— -- Kaye Jackson said she could feel her son Aaron Dunigan's love when she walked in his place at graduation on Wednesday, just four days after he lost his life in a post-prom car crash.
"I really don't know how else to explain it because I don’t know how I had the strength to do it, other than my son guiding me every step of the way, and holding me up," Jackson told ABC News today. "He was my wings, I was his legs, and we did it together."
Senior prom at Thornton Fractional North High School in Calumet City, Illinois, was on Friday, May 15. Dunigan, 18, a well-liked young man and Thornton’s star quarterback, had been looking forward to prom night for weeks, his mother said.
"I'll never forget it -- he got home at 1:30 in the morning," Jackson said. "He made it home from prom, he came home and changed out of his tux and into his normal mismatched outfit. He was about to walk out the door and I said 'Where are you going?' He said 'I'm going to a party, at a local motel. ... He said 'Mama, you're asking so many questions. You're going to make me late for the party.'"
"I wanted him to go and enjoy his night," she added. “Not to say I wasn’t worried about him, I always worry about him. I wanted him to enjoy the best he could, that’s normal right? He said, 'Mama, I love you and I'll see you later.'"
"I said, 'I love you too' and that was it," Jackson said.
On the way home from the prom's after-party, Dunigan was riding in the passenger seat of a friend's car when it veered into oncoming traffic, hitting a pickup truck head-on and killing both Dunigan and the 56-year-old driver of the truck, ABC affiliate WLS-TV in Chicago reported. A third passenger in the backseat with the two teens was injured.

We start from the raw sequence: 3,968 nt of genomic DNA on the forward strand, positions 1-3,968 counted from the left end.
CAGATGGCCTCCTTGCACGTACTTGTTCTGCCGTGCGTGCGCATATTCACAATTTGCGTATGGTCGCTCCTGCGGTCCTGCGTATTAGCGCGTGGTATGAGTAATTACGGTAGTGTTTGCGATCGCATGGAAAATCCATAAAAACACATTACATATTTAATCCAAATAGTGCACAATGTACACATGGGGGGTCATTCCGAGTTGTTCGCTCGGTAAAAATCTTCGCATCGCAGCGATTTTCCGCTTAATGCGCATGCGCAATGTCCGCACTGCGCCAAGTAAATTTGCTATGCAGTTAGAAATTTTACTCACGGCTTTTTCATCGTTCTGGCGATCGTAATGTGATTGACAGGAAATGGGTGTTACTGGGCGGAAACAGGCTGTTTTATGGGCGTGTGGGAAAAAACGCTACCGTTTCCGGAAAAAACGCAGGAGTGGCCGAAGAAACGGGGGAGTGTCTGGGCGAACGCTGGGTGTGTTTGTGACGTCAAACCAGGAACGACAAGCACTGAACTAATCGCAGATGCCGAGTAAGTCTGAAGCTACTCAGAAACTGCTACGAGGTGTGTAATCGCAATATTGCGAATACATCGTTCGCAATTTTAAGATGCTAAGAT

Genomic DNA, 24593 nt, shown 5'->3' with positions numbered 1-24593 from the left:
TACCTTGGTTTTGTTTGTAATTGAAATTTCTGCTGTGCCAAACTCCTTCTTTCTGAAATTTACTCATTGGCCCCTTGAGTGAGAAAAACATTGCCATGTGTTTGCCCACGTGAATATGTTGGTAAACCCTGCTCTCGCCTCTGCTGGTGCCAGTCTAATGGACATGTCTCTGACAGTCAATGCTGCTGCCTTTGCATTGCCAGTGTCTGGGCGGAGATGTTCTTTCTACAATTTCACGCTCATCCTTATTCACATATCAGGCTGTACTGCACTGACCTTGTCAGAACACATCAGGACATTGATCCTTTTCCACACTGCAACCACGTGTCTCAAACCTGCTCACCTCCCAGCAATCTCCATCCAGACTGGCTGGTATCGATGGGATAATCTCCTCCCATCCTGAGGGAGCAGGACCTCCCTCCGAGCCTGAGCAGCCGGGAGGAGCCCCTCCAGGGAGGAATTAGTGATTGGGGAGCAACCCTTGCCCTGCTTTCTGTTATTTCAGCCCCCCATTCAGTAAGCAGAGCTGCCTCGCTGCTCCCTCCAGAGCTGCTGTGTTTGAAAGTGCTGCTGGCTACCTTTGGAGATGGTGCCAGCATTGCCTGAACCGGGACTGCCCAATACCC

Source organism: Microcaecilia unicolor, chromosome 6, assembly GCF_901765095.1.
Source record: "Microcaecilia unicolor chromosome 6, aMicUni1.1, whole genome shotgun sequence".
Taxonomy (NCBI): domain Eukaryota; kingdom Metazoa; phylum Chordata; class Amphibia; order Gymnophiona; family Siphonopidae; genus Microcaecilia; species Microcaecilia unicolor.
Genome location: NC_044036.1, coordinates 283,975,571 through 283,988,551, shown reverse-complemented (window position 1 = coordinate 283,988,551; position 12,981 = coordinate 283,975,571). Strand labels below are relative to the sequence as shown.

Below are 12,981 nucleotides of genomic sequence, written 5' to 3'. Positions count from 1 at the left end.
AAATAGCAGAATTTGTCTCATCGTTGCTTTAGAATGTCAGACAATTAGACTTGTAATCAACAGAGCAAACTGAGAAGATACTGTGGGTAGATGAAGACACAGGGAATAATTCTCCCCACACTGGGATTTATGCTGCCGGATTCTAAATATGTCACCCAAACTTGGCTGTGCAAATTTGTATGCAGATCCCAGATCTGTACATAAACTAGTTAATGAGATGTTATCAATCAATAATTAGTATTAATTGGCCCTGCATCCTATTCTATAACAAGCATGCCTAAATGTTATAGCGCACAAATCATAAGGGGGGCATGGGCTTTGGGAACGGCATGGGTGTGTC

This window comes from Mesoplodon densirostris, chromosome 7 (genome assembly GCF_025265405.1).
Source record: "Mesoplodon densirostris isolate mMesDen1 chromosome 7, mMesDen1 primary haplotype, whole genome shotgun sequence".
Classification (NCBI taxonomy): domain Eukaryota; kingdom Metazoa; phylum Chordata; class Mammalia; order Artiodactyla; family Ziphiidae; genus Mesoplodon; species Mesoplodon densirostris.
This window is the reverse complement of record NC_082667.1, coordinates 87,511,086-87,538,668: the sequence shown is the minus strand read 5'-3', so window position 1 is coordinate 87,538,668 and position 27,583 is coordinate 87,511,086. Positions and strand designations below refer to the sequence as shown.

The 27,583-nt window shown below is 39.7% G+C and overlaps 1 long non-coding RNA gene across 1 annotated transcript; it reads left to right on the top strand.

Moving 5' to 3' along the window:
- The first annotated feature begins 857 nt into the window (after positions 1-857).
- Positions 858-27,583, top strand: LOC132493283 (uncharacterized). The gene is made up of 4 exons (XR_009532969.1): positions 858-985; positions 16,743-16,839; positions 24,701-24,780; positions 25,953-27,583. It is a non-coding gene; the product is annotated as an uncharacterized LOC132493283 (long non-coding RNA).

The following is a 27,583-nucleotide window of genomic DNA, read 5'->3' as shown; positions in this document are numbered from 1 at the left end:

After Principal Dwayne Evans received the devastating news, he talked to Jackson about her wishes to accept her son's high school diploma on his behalf.
"She was willing to come in and participate," Evans told ABC News. "She thought that was the least she could do for her son’s graduation. It was joyful and painful," he added. "The crowd cheered, gave a standing ovation, and we presented her with a diploma that we put together with his picture on it."
"I'm not sure if I would have been to do the same thing if I was in her shoes," Evans added. "I admire her courage. She was very proud in the moment. She loved him and showed the love for her son even though he was not there."
Dunigan's football coach, Rich Watson, said he, too, was amazed of Jackson's strength.
"As a parent, I can't imagine what she's going through," Watson told ABC News. "She's obviously suffering, but to take joy in Aaron's accomplishment of graduating, I mean she's been amazingly strong."
Jackson said her son was planning attend Southern Illinois University and play on the football team.
"Everyone who met him was impacted and loved him instantly," she added. "He was an amazing, amazing person."
Jackson said the last two weeks of Dunigan's life were the happiest she'd ever seen him.
"To be able to get to a point where he wasn't worried about graduation and could know it was done, and he was so proud of himself and happy and so was I. ... That's a comfort to me," Jackson said. "It was a beautiful thing to see my son so happy."